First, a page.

There are still plenty of constructive things that Iran could do were it so minded. It holds sway in Baghdad (when it decided to get rid of the disastrously sectarian Iraqi prime minister, Nuri al-Maliki, he duly went) and can probably do more than America to prod the new government of Haider al-Abadi to bring in disgruntled Sunnis and Kurds.
Although there seems little chance of Iran abandoning Mr Assad, its diplomats have occasionally let slip that they may not be quite as wedded to him personally as it appears; Iran could thus play a decisive role in ending the civil war in Syria. Similarly, an Iran that no longer encouraged and enabled its proxies in the region (Hizbullah in Lebanon and Hamas in Gaza) to provoke and threaten Israel really would be seen by the West to have changed. More plausibly, Iran could extend its existing co-operation in Afghanistan, helping to stabilise the country as NATO forces end their combat mission there.
Do Messrs Rohani and Zarif have a vision of Iran being one day welcomed by a grateful America into a new Middle East security architecture that recognises it as an indispensable and respected regional superpower? That seems to be what they are suggesting. It would be a tantalising “grand bargain”, particularly for America which has grown weary of expending blood and treasure in policing the region. Yet much scepticism is in order.
First of all, the linkages that Iran wants to create between the nuclear negotiations with the “P5+1” (America, Russia, China, France, Britain and Germany) and possible co-operation in other spheres would not make a bad deal on the nuclear programme look like a good one. That is a warning Israel’s prime minister, Binyamin Netanyahu, hammered home yet again this week during his trip to America. There is probably no deal that Mr Netanyahu would like, but a wary Congress and America’s Arab allies will not tolerate any backsliding.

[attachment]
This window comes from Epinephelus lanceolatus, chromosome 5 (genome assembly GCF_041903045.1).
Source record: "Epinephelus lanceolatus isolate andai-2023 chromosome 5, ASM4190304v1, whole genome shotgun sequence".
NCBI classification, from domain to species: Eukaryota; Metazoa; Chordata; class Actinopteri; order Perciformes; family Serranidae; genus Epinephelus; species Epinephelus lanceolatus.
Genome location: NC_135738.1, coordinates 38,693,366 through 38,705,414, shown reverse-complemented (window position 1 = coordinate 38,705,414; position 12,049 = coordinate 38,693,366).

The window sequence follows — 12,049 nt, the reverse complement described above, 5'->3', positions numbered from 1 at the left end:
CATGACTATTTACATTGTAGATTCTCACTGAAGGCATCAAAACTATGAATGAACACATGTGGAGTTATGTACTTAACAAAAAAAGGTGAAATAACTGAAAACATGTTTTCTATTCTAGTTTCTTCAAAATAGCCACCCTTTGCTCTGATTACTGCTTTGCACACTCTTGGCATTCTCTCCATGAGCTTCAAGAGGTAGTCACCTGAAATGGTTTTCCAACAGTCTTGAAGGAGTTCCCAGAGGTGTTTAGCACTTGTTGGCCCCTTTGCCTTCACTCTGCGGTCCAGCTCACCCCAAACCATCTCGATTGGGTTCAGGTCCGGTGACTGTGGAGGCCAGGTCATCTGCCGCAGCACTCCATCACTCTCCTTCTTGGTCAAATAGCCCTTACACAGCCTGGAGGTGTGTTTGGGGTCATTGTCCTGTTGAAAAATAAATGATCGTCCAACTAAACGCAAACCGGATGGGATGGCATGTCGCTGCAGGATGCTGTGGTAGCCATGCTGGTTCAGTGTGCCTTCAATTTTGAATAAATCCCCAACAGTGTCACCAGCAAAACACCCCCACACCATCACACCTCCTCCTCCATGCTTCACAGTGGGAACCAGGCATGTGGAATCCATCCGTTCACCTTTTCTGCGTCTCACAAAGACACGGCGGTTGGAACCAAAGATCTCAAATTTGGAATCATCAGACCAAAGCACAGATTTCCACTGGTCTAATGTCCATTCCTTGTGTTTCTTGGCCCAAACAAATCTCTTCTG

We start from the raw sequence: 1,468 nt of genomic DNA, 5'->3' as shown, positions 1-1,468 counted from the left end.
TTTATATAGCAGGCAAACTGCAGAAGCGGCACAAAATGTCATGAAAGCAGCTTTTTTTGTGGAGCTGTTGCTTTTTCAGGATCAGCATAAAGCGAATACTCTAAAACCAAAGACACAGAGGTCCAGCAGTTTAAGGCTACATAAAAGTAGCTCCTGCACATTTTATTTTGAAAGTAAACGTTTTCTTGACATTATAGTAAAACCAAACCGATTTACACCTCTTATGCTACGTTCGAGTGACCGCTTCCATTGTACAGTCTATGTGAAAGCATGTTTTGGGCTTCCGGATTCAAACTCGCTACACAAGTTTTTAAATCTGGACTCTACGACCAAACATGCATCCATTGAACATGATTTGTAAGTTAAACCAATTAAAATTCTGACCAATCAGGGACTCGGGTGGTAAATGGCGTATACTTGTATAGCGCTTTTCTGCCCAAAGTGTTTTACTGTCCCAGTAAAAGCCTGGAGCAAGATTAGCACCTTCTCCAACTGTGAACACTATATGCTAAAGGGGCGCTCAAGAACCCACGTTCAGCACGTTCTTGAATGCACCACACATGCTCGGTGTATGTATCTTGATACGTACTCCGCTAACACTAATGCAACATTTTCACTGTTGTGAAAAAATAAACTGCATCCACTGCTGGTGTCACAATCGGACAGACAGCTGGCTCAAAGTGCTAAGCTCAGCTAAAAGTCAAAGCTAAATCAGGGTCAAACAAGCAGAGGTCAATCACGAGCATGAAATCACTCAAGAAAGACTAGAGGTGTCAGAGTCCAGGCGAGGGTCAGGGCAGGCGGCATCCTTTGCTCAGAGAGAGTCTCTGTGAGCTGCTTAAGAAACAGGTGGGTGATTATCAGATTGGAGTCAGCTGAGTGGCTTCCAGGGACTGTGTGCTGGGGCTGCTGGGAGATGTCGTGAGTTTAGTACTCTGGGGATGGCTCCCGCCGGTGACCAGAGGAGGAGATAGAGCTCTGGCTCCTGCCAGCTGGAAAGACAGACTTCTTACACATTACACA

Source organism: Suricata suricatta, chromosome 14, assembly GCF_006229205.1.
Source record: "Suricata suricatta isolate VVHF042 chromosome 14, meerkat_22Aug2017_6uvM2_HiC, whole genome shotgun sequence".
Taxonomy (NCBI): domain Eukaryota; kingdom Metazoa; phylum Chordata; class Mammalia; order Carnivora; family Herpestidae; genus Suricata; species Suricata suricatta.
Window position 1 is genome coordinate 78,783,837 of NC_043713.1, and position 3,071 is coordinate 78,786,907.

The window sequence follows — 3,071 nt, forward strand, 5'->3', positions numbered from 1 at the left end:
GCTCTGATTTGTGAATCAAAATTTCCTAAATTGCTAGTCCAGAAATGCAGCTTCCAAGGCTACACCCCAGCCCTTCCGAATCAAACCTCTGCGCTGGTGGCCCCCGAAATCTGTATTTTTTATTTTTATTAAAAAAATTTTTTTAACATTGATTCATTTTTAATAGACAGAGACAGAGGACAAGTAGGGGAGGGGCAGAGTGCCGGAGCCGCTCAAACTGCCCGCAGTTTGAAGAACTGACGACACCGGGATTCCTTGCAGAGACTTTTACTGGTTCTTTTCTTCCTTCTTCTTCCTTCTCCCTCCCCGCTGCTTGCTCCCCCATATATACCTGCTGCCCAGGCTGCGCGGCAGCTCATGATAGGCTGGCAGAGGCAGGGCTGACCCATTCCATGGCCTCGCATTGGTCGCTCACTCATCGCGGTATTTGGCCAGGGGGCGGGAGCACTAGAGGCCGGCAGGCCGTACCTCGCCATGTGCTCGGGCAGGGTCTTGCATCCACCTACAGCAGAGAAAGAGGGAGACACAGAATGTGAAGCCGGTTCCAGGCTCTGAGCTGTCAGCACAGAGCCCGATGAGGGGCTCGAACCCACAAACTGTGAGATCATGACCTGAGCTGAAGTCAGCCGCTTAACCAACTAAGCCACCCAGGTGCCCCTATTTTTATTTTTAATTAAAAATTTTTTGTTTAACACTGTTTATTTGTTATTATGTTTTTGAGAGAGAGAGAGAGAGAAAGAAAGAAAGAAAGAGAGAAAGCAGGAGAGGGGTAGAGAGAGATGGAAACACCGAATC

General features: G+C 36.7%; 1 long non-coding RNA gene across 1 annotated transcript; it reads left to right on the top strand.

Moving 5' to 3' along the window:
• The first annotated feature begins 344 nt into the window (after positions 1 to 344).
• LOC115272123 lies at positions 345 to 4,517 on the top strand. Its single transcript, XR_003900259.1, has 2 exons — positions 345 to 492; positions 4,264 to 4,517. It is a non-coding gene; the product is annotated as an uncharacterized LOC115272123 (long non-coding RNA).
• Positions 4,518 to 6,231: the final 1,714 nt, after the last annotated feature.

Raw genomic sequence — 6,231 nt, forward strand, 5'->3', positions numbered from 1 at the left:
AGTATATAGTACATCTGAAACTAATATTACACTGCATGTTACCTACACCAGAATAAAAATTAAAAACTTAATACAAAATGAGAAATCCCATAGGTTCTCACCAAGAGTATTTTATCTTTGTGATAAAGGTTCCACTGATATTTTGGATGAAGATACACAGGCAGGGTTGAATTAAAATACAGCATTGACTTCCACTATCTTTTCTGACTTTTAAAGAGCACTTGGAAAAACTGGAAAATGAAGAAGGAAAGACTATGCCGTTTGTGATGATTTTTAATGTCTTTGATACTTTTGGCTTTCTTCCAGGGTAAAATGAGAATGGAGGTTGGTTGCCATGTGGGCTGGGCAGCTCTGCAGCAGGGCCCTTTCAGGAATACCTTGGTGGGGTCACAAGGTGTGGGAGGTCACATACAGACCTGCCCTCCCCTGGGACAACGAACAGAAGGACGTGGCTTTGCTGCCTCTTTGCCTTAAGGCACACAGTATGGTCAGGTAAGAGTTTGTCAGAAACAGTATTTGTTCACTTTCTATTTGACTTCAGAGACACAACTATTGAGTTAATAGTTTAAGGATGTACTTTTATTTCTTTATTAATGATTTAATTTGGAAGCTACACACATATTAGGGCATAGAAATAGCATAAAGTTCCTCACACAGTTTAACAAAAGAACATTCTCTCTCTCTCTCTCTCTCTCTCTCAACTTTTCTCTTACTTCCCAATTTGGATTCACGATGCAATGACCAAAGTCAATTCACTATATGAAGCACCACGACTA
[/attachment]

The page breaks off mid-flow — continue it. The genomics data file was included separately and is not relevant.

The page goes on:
Secondly, there is no sign of a breakthrough in the nuclear talks. The upbeat assessment being given by Mr Rohani and Mr Lavrov is not shared by the American negotiators, who are spending more time talking alone with the Iranians. At bottom, there is still no consensus on how far Iran can and should be held back from becoming a nuclear-weapons “threshold” state.
America is sticking to its demand that Iran substantially cut its existing uranium-enrichment capacity to fewer than half of the 9,500 centrifuges it currently deploys (it has a similar number installed but not yet in use); it should not move above that level for up to 20 years. Iran is insisting on no reductions and being allowed to increase its capacity to industrial scale (at least 100,000 centrifuges) in the near future. Mark Fitzpatrick, a non-proliferation expert at the International Institute for Strategic Studies, a think-tank in London, reckons that Messrs Rohani and Zarif might be prepared to make the compromises needed to bring a deal closer, but that the supreme leader, Ayatollah Ali Khamenei, has ruled out any such steps.